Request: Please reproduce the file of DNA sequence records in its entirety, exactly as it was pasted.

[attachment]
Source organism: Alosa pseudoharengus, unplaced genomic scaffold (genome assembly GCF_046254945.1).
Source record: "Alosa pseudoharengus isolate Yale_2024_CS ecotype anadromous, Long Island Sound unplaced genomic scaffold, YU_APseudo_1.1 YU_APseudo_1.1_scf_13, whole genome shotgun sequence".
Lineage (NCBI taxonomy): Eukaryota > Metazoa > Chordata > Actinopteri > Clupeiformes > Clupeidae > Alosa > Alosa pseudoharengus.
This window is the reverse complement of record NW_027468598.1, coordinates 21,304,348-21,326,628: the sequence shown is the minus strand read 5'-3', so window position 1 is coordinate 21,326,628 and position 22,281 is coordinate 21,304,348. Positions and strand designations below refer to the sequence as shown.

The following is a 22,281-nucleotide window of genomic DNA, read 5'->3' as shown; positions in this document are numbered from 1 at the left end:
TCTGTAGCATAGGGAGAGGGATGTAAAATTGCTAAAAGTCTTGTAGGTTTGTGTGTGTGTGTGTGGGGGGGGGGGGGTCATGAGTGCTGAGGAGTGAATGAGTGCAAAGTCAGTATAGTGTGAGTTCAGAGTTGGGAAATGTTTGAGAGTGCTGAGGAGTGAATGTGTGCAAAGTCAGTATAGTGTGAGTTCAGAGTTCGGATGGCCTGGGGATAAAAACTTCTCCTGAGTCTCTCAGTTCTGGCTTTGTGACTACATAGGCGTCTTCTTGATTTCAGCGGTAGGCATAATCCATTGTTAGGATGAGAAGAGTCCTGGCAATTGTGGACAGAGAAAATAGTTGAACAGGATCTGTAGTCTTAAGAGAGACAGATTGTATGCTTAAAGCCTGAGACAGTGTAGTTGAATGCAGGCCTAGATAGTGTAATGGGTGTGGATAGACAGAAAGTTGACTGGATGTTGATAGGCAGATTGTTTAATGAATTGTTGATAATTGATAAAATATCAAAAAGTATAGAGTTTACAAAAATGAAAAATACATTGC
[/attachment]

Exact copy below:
Source organism: Alosa pseudoharengus, unplaced genomic scaffold (genome assembly GCF_046254945.1).
Source record: "Alosa pseudoharengus isolate Yale_2024_CS ecotype anadromous, Long Island Sound unplaced genomic scaffold, YU_APseudo_1.1 YU_APseudo_1.1_scf_13, whole genome shotgun sequence".
Lineage (NCBI taxonomy): Eukaryota > Metazoa > Chordata > Actinopteri > Clupeiformes > Clupeidae > Alosa > Alosa pseudoharengus.
This window is the reverse complement of record NW_027468598.1, coordinates 21,304,348-21,326,628: the sequence shown is the minus strand read 5'-3', so window position 1 is coordinate 21,326,628 and position 22,281 is coordinate 21,304,348. Positions and strand designations below refer to the sequence as shown.

The following is a 22,281-nucleotide window of genomic DNA, read 5'->3' as shown; positions in this document are numbered from 1 at the left end:
TCTGTAGCATAGGGAGAGGGATGTAAAATTGCTAAAAGTCTTGTAGGTTTGTGTGTGTGTGTGTGGGGGGGGGGGGGTCATGAGTGCTGAGGAGTGAATGAGTGCAAAGTCAGTATAGTGTGAGTTCAGAGTTGGGAAATGTTTGAGAGTGCTGAGGAGTGAATGTGTGCAAAGTCAGTATAGTGTGAGTTCAGAGTTCGGATGGCCTGGGGATAAAAACTTCTCCTGAGTCTCTCAGTTCTGGCTTTGTGACTACATAGGCGTCTTCTTGATTTCAGCGGTAGGCATAATCCATTGTTAGGATGAGAAGAGTCCTGGCAATTGTGGACAGAGAAAATAGTTGAACAGGATCTGTAGTCTTAAGAGAGACAGATTGTATGCTTAAAGCCTGAGACAGTGTAGTTGAATGCAGGCCTAGATAGTGTAATGGGTGTGGATAGACAGAAAGTTGACTGGATGTTGATAGGCAGATTGTTTAATGAATTGTTGATAATTGATAAAATATCAAAAAGTATAGAGTTTACAAAAATGAAAAATACATTGC